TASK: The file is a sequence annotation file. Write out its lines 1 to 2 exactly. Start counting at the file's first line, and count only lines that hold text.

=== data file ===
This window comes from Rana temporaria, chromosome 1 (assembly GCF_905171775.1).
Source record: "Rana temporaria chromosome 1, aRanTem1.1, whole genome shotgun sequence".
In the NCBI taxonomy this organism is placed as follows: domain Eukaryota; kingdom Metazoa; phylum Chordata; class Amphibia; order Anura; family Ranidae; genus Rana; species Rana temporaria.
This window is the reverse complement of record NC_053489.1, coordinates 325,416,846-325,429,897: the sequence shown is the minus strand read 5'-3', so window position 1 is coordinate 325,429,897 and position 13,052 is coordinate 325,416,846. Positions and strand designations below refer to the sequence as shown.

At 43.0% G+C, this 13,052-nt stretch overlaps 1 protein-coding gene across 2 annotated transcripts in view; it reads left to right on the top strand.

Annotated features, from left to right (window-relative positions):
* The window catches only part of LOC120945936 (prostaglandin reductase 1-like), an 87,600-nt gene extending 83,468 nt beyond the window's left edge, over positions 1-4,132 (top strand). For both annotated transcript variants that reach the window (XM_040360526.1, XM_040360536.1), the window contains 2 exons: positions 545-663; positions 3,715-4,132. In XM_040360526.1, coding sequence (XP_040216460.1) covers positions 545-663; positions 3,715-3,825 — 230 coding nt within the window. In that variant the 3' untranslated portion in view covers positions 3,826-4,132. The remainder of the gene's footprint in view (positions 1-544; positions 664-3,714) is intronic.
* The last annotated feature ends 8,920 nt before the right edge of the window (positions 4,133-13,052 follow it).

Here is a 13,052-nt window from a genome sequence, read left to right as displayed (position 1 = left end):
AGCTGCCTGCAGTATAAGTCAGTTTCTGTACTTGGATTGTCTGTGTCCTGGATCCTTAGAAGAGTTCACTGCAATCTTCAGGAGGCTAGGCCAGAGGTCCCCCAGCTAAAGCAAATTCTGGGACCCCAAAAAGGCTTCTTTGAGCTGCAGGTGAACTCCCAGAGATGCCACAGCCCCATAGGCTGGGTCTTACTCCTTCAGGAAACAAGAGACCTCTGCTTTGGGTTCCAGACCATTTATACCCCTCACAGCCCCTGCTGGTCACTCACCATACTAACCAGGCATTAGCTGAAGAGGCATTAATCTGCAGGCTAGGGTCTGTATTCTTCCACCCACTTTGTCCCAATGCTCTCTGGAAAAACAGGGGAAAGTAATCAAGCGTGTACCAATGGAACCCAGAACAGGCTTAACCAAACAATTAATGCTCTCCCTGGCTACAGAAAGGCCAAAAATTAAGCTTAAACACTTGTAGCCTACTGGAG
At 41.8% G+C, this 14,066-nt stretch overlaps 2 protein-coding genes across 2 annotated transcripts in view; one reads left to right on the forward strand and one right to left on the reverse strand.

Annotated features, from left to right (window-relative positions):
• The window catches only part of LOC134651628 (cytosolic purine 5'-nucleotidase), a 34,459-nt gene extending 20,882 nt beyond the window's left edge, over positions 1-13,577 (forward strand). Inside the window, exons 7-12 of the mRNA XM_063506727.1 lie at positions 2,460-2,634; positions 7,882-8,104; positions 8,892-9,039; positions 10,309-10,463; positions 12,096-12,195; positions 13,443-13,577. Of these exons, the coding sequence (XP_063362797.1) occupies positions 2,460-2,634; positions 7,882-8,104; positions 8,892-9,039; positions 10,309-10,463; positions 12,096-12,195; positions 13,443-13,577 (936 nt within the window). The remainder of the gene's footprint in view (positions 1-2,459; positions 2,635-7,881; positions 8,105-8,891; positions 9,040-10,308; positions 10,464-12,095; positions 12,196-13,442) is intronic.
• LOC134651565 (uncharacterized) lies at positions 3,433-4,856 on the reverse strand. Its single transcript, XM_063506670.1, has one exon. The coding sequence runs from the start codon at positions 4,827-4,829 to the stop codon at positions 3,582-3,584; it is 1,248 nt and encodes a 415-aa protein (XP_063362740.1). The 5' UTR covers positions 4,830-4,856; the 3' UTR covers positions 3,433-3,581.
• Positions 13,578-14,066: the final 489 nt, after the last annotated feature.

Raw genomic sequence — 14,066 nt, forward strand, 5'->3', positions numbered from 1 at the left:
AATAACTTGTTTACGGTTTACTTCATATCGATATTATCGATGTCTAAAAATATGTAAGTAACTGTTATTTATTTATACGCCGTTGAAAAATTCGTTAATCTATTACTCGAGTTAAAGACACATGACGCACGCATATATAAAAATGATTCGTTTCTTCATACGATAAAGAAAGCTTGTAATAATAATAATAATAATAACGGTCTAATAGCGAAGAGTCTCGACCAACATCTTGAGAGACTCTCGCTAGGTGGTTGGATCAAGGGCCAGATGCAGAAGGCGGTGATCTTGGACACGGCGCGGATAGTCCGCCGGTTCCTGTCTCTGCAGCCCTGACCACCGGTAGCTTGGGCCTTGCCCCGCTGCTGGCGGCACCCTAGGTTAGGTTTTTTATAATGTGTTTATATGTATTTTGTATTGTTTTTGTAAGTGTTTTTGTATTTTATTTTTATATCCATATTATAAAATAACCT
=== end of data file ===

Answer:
This window comes from Rana temporaria, chromosome 1 (assembly GCF_905171775.1).
Source record: "Rana temporaria chromosome 1, aRanTem1.1, whole genome shotgun sequence".